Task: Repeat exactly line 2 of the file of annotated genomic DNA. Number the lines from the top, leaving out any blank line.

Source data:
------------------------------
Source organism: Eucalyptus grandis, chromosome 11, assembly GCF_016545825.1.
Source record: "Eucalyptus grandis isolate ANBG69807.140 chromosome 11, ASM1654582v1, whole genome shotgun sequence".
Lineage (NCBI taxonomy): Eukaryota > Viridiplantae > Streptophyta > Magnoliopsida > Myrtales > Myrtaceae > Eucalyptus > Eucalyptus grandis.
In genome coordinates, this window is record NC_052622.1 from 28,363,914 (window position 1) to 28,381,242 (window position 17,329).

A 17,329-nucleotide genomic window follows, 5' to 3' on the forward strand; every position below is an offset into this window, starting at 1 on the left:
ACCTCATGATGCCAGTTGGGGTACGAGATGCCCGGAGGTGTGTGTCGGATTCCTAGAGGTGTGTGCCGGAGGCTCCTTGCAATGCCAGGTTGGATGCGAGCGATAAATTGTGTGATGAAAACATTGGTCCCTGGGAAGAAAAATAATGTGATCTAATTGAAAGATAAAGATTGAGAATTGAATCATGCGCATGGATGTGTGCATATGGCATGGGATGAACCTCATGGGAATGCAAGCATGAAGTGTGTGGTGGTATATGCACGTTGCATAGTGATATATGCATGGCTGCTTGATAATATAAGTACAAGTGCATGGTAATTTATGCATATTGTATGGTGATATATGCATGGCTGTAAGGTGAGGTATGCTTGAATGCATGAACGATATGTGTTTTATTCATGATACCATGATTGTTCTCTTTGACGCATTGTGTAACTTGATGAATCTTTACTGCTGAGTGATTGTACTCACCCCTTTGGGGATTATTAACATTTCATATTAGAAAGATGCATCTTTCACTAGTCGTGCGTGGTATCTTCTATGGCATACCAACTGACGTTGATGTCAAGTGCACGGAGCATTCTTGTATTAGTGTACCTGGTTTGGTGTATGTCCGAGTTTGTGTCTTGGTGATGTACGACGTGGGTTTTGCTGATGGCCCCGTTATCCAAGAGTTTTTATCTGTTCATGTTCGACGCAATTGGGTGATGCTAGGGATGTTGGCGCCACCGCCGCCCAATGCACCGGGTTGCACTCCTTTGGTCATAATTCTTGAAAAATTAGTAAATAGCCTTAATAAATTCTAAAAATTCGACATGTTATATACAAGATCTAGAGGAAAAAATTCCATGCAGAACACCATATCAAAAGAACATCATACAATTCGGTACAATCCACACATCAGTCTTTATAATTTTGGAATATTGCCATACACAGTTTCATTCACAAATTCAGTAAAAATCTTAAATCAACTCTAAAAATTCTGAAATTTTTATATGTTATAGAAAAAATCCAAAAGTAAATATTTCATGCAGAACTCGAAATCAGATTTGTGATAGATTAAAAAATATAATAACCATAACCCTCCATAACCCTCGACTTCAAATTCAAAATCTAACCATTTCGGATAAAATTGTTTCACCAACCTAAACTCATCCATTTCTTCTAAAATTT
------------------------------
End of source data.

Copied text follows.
Source record: "Eucalyptus grandis isolate ANBG69807.140 chromosome 11, ASM1654582v1, whole genome shotgun sequence".